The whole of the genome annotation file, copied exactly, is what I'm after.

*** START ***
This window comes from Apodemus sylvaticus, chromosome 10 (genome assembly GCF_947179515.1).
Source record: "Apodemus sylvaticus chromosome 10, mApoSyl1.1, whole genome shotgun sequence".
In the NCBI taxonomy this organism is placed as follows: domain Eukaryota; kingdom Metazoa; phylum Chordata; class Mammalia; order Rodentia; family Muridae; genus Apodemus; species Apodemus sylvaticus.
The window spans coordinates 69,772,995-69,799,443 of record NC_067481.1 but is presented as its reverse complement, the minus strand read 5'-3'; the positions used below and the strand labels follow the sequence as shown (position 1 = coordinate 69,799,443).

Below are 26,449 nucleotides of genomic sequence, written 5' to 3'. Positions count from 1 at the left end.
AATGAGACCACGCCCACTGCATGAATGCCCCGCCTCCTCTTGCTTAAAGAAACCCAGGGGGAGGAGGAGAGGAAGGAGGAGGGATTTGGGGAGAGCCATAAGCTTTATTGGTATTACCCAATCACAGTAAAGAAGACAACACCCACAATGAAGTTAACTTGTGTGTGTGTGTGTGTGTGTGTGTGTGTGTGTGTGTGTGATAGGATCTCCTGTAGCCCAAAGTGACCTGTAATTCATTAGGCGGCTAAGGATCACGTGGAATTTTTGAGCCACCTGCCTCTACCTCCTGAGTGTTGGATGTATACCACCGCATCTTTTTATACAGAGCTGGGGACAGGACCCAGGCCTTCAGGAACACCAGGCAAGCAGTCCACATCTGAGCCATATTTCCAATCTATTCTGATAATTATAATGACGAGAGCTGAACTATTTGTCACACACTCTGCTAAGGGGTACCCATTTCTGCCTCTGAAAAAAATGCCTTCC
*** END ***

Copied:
This window comes from Apodemus sylvaticus, chromosome 10 (genome assembly GCF_947179515.1).
Source record: "Apodemus sylvaticus chromosome 10, mApoSyl1.1, whole genome shotgun sequence".
In the NCBI taxonomy this organism is placed as follows: domain Eukaryota; kingdom Metazoa; phylum Chordata; class Mammalia; order Rodentia; family Muridae; genus Apodemus; species Apodemus sylvaticus.
The window spans coordinates 69,772,995-69,799,443 of record NC_067481.1 but is presented as its reverse complement, the minus strand read 5'-3'; the positions used below and the strand labels follow the sequence as shown (position 1 = coordinate 69,799,443).

Below are 26,449 nucleotides of genomic sequence, written 5' to 3'. Positions count from 1 at the left end.
AATGAGACCACGCCCACTGCATGAATGCCCCGCCTCCTCTTGCTTAAAGAAACCCAGGGGGAGGAGGAGAGGAAGGAGGAGGGATTTGGGGAGAGCCATAAGCTTTATTGGTATTACCCAATCACAGTAAAGAAGACAACACCCACAATGAAGTTAACTTGTGTGTGTGTGTGTGTGTGTGTGTGTGTGTGTGTGTGTGATAGGATCTCCTGTAGCCCAAAGTGACCTGTAATTCATTAGGCGGCTAAGGATCACGTGGAATTTTTGAGCCACCTGCCTCTACCTCCTGAGTGTTGGATGTATACCACCGCATCTTTTTATACAGAGCTGGGGACAGGACCCAGGCCTTCAGGAACACCAGGCAAGCAGTCCACATCTGAGCCATATTTCCAATCTATTCTGATAATTATAATGACGAGAGCTGAACTATTTGTCACACACTCTGCTAAGGGGTACCCATTTCTGCCTCTGAAAAAAATGCCTTCC